Synia Jordan – Synia J’s Salon
You would never know the incredible obstacles that Synia Jordan has overcome to become the successful business owner she is today.
Synia describes the beginning of her business journey as being a time when she was very young and would work alongside her grandma at her grandma’s soul food restaurant, the Chicken Shack. Also named Synia, her grandma was a fantastic cook who employed people of all ages and backgrounds and inspired many people in the community. Young Synia and her sister spent a lot of time with their grandma, and didn’t know it as youngsters, but they were learning important business lessons and work ethic as they cooked.
When they had free time in the evenings, the young girls would braid each other’s hair, and Synia remembers spending her pocket money on hair accessories, always changing her own hair and that of her sister whenever she could. She excelled at it, but never thought about beauty as a career. Synia had other problems to face before considering her career options. It was at this time that she said, “A lot of things happened,” including dropping out of school, running away from home, and becoming pregnant. But Synia wanted a good life for her child, so she returned home, went back to school and graduated one month before giving birth. One month later, she was enrolled in college.
Her first career idea was to pursue nursing, but soon she felt she should just find something “to get a job.” Nothing seemed right, and it didn’t really make sense. Struggling, Synia found a program to help displaced homemakers. While in the program, she was referred to Grand Rapids Opportunities for Women (GROW), a Small Business Administration Women’s Business Center. It was then that she thought back to her grandma’s teaching, and the inspiration she received from her grandma’s message that if you have a gift, you should spread it throughout the community. The program she was in helped her get her cosmetology license and work in other salons, but Synia knew she wanted her own business, so she came to GROW for the business ownership curriculum (then called Minding Your Own Business) and learned everything she needed to know to feel confident in starting her business.
Synia began writing her business plan to focus on how she was going to accomplish her dream. In reviewing the plan, she and the GROW staff person noticed that she transposed letters. “It was then that I found out I was dyslexic.” That didn’t stop her from finishing her plans, finding a building, and opening her business after a year of renovations to the burned out commercial space in her neighborhood.
Since that time over ten years ago, Synia has added an additional station to her salon and employs another stylist. The women do manicure and pedicure services as well as all kinds of hair beautification. Not wanting to spread herself too thin, Synia hasn’t taken on any more staff people because she is comfortable with the size how it is, and says she’s thankful for her “respectful and loving clientele” that continue to seek her help. Her specialty is in addressing hair issues—not just covering them up. She mixes her own products and knows what it takes to develop healthy, strong hair. Her clients love the comfortable and uplifting environment in the salon, and Synia has no trouble staying busy.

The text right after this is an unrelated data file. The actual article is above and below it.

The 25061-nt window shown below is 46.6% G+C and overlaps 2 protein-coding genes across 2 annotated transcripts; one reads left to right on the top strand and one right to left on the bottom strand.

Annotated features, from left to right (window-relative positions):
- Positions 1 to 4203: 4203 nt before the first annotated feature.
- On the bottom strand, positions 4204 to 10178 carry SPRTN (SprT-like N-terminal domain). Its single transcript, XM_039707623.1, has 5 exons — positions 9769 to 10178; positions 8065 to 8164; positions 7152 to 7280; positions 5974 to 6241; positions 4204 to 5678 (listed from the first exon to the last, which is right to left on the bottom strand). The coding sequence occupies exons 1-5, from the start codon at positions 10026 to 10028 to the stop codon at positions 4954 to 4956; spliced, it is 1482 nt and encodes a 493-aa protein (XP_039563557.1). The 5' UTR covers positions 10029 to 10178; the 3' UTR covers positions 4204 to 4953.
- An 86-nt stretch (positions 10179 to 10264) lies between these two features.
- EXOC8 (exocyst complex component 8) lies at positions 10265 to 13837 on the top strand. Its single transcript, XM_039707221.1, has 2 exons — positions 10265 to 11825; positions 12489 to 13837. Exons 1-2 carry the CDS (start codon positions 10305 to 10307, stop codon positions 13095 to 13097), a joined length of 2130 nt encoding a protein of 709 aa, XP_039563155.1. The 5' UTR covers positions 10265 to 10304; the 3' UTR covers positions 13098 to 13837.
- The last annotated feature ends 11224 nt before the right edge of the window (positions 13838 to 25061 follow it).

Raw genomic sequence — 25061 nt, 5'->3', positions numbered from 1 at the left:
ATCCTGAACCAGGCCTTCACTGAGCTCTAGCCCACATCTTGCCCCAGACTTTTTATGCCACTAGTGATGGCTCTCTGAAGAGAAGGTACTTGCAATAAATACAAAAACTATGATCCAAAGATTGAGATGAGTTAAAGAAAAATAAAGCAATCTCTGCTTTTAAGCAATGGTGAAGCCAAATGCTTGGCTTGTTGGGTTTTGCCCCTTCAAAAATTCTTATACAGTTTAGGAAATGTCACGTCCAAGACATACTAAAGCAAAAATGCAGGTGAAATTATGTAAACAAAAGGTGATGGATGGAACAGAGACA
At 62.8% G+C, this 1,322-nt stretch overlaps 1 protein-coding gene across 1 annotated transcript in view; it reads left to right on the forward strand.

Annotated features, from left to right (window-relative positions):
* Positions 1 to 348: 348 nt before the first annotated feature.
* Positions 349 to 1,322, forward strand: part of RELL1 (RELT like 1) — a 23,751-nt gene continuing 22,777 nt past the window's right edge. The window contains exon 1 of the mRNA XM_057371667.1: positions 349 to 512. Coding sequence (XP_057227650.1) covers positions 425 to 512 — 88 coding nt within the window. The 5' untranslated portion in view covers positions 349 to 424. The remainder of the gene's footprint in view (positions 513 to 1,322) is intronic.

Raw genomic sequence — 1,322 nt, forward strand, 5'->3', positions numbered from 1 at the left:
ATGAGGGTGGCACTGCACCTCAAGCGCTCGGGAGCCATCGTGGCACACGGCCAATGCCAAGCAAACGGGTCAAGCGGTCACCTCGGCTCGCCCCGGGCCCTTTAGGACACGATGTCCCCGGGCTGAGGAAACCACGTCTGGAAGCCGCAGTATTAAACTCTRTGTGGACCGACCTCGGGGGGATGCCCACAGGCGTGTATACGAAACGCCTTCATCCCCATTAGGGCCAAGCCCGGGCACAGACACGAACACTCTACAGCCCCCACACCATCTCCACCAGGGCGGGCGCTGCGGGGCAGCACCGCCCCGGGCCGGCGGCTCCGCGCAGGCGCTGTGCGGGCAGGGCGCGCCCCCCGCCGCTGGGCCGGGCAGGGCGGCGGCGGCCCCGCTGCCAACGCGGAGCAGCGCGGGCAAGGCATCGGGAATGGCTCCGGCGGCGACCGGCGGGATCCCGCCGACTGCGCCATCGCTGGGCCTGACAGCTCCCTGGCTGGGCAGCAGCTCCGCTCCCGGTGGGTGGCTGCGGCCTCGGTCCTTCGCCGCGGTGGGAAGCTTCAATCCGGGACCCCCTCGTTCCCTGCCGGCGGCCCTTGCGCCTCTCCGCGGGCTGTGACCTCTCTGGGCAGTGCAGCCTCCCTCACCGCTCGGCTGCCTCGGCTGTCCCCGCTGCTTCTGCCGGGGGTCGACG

The most amazing part of Synia’s story is not just her business success after years of adversity, but also that she has found heartwarming ways to give back. She takes her knowledge and passion out into the community where she has volunteered with D.A. Blodgett Children’s Hospital and Bethany Christian Services to run a class showing parents of newly-adopted African American children how to do their children’s hair. She sees young people come in who wear hats, or won’t come out of their shells because they’re not confident in how they look, and feel isolated. Synia knows that she can help these families to give everyone the confidence and self-esteem they need to be happy and follow their dreams.
“It’s hard to break that shell, but with a loving touch, that can change. I remember times when just one touch changed my life. I want to pass that on.” On top of that, she’s very active in the school system and volunteers as a Parent Action Leader with Grand Rapids Public Schools. Having gone through her entire education unaware of her dyslexia, Synia believes in educating and training teachers to notice these problems that kids may have to overcome, and having the resources and passion to address them.
Synia’s goals for the future are to continue doing everything that she does to serve her clients on a daily basis at her salon. She isn’t planning on growth now, but wants to do more volunteering and raising awareness to help fight kidney disease, diabetes, and heart disease. Synia notes that these illnesses are higher in the Hispanic and African American communities, and her daughter especially wants to work to eradicate them. Their family has lost members to the conditions, and Synia’s daughter is hoping to help find a cure.
Synia is also working with GROW on a project to find potential women business owners in her community and to empower them to pursue entrepreneurship.